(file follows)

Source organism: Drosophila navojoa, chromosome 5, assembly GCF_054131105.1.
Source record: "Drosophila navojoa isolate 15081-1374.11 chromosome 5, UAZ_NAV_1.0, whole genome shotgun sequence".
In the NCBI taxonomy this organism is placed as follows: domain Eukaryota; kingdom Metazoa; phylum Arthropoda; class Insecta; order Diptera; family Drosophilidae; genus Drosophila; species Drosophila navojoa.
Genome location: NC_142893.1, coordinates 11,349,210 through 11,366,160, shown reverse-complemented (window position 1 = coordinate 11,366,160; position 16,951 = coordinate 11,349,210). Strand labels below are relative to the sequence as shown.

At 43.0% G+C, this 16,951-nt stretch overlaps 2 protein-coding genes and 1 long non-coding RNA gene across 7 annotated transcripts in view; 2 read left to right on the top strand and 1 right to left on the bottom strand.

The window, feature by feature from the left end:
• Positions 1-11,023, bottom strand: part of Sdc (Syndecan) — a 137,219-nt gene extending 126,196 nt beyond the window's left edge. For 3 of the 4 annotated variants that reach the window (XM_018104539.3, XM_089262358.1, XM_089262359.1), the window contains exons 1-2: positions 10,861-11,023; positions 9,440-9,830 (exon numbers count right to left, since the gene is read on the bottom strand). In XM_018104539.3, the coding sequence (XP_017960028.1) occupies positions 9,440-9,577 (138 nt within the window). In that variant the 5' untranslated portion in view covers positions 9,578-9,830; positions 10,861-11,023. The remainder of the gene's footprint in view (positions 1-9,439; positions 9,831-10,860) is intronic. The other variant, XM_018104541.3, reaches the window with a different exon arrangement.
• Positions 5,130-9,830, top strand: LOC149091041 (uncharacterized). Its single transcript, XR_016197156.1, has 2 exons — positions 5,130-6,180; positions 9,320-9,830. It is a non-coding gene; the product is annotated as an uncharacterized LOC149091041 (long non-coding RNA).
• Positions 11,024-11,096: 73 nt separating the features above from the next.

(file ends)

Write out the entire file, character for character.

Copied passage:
Source organism: Drosophila navojoa, chromosome 5, assembly GCF_054131105.1.
Source record: "Drosophila navojoa isolate 15081-1374.11 chromosome 5, UAZ_NAV_1.0, whole genome shotgun sequence".
In the NCBI taxonomy this organism is placed as follows: domain Eukaryota; kingdom Metazoa; phylum Arthropoda; class Insecta; order Diptera; family Drosophilidae; genus Drosophila; species Drosophila navojoa.
Genome location: NC_142893.1, coordinates 11,349,210 through 11,366,160, shown reverse-complemented (window position 1 = coordinate 11,366,160; position 16,951 = coordinate 11,349,210). Strand labels below are relative to the sequence as shown.

At 43.0% G+C, this 16,951-nt stretch overlaps 2 protein-coding genes and 1 long non-coding RNA gene across 7 annotated transcripts in view; 2 read left to right on the top strand and 1 right to left on the bottom strand.

The window, feature by feature from the left end:
• Positions 1-11,023, bottom strand: part of Sdc (Syndecan) — a 137,219-nt gene extending 126,196 nt beyond the window's left edge. For 3 of the 4 annotated variants that reach the window (XM_018104539.3, XM_089262358.1, XM_089262359.1), the window contains exons 1-2: positions 10,861-11,023; positions 9,440-9,830 (exon numbers count right to left, since the gene is read on the bottom strand). In XM_018104539.3, the coding sequence (XP_017960028.1) occupies positions 9,440-9,577 (138 nt within the window). In that variant the 5' untranslated portion in view covers positions 9,578-9,830; positions 10,861-11,023. The remainder of the gene's footprint in view (positions 1-9,439; positions 9,831-10,860) is intronic. The other variant, XM_018104541.3, reaches the window with a different exon arrangement.
• Positions 5,130-9,830, top strand: LOC149091041 (uncharacterized). Its single transcript, XR_016197156.1, has 2 exons — positions 5,130-6,180; positions 9,320-9,830. It is a non-coding gene; the product is annotated as an uncharacterized LOC149091041 (long non-coding RNA).
• Positions 11,024-11,096: 73 nt separating the features above from the next.